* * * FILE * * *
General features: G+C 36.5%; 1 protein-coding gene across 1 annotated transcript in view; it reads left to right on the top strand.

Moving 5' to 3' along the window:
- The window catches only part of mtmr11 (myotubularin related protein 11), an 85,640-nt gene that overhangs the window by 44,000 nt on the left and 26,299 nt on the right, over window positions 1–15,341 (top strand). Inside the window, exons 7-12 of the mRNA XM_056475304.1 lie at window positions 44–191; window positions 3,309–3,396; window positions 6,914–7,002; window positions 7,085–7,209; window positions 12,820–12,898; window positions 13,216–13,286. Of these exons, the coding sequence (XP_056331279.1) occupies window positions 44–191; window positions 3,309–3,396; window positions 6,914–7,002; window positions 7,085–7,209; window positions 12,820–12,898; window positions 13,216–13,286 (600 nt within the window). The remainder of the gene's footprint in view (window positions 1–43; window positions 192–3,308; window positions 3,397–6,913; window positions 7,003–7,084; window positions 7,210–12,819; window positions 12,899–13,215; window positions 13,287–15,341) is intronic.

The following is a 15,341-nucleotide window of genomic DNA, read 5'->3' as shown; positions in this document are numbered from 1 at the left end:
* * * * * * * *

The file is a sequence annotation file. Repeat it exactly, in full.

General features: G+C 36.5%; 1 protein-coding gene across 1 annotated transcript in view; it reads left to right on the top strand.

Moving 5' to 3' along the window:
- The window catches only part of mtmr11 (myotubularin related protein 11), an 85,640-nt gene that overhangs the window by 44,000 nt on the left and 26,299 nt on the right, over window positions 1–15,341 (top strand). Inside the window, exons 7-12 of the mRNA XM_056475304.1 lie at window positions 44–191; window positions 3,309–3,396; window positions 6,914–7,002; window positions 7,085–7,209; window positions 12,820–12,898; window positions 13,216–13,286. Of these exons, the coding sequence (XP_056331279.1) occupies window positions 44–191; window positions 3,309–3,396; window positions 6,914–7,002; window positions 7,085–7,209; window positions 12,820–12,898; window positions 13,216–13,286 (600 nt within the window). The remainder of the gene's footprint in view (window positions 1–43; window positions 192–3,308; window positions 3,397–6,913; window positions 7,003–7,084; window positions 7,210–12,819; window positions 12,899–13,215; window positions 13,287–15,341) is intronic.

The following is a 15,341-nucleotide window of genomic DNA, read 5'->3' as shown; positions in this document are numbered from 1 at the left end: